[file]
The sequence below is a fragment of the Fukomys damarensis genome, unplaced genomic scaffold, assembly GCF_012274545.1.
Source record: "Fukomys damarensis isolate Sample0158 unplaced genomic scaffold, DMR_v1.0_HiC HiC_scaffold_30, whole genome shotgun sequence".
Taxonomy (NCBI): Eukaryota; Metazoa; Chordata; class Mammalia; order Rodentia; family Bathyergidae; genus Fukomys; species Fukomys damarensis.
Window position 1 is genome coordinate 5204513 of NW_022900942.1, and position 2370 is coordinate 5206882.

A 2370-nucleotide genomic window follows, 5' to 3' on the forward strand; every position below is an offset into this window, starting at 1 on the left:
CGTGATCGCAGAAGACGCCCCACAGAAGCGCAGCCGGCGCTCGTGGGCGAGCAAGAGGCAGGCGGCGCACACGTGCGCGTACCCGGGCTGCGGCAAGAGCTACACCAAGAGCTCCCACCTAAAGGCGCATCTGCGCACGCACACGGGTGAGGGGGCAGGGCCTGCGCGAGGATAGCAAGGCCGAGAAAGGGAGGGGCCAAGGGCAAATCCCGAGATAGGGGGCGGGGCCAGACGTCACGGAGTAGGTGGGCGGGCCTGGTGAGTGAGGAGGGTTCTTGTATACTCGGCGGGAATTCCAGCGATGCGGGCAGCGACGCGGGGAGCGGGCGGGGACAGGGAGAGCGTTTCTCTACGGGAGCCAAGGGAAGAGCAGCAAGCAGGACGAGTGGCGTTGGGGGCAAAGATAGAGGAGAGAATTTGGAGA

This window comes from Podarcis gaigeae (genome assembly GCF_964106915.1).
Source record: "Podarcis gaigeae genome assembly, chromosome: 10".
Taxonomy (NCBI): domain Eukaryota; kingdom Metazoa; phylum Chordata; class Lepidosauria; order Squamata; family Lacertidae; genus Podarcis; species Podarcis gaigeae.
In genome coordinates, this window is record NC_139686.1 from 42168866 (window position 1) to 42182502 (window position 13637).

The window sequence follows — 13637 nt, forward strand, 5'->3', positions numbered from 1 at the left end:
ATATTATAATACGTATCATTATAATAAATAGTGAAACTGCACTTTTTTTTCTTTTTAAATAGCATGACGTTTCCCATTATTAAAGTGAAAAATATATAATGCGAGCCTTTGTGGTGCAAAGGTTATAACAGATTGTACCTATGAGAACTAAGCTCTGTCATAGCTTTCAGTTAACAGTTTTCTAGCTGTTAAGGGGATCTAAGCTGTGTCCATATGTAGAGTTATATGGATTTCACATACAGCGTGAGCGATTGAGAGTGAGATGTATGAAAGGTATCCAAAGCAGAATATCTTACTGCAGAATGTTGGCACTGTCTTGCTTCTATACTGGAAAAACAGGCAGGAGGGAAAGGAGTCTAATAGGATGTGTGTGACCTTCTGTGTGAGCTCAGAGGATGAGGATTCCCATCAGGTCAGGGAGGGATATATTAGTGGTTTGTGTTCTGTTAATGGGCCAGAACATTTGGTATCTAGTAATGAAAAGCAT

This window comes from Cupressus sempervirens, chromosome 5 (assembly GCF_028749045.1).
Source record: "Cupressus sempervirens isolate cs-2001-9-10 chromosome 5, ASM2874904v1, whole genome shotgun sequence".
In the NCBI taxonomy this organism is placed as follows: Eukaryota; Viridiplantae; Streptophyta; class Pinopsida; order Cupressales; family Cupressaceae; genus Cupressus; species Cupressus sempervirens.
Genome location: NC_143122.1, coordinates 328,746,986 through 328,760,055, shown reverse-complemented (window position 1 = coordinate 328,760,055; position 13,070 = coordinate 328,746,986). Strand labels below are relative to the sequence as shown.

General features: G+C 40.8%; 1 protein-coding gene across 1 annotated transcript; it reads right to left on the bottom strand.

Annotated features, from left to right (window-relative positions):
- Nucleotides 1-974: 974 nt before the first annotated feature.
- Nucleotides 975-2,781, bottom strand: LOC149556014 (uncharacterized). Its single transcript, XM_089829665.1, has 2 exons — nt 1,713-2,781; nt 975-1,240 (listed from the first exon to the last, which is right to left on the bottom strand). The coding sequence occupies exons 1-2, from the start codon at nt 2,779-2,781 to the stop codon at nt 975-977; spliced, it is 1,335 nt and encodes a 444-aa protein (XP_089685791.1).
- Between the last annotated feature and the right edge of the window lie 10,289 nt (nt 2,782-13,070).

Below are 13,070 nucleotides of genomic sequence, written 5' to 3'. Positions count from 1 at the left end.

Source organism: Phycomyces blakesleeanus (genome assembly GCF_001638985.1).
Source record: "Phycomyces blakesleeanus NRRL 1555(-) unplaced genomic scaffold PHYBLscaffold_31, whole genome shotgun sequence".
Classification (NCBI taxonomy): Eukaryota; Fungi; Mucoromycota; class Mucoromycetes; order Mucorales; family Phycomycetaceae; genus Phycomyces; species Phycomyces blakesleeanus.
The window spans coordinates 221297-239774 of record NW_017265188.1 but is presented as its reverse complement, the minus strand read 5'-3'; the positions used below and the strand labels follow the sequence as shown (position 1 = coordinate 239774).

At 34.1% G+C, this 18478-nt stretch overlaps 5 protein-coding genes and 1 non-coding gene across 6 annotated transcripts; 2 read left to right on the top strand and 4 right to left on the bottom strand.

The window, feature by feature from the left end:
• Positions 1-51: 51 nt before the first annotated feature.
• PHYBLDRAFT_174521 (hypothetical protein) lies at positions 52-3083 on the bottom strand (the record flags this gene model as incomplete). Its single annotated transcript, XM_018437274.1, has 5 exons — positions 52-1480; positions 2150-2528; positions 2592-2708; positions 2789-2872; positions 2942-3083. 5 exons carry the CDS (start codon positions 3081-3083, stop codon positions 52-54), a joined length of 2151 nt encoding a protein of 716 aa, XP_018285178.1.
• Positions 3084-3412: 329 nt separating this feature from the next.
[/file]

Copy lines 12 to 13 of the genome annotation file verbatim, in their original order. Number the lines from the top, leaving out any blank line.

ATATTATAATACGTATCATTATAATAAATAGTGAAACTGCACTTTTTTTTCTTTTTAAATAGCATGACGTTTCCCATTATTAAAGTGAAAAATATATAATGCGAGCCTTTGTGGTGCAAAGGTTATAACAGATTGTACCTATGAGAACTAAGCTCTGTCATAGCTTTCAGTTAACAGTTTTCTAGCTGTTAAGGGGATCTAAGCTGTGTCCATATGTAGAGTTATATGGATTTCACATACAGCGTGAGCGATTGAGAGTGAGATGTATGAAAGGTATCCAAAGCAGAATATCTTACTGCAGAATGTTGGCACTGTCTTGCTTCTATACTGGAAAAACAGGCAGGAGGGAAAGGAGTCTAATAGGATGTGTGTGACCTTCTGTGTGAGCTCAGAGGATGAGGATTCCCATCAGGTCAGGGAGGGATATATTAGTGGTTTGTGTTCTGTTAATGGGCCAGAACATTTGGTATCTAGTAATGAAAAGCAT

This window comes from Cupressus sempervirens, chromosome 5 (assembly GCF_028749045.1).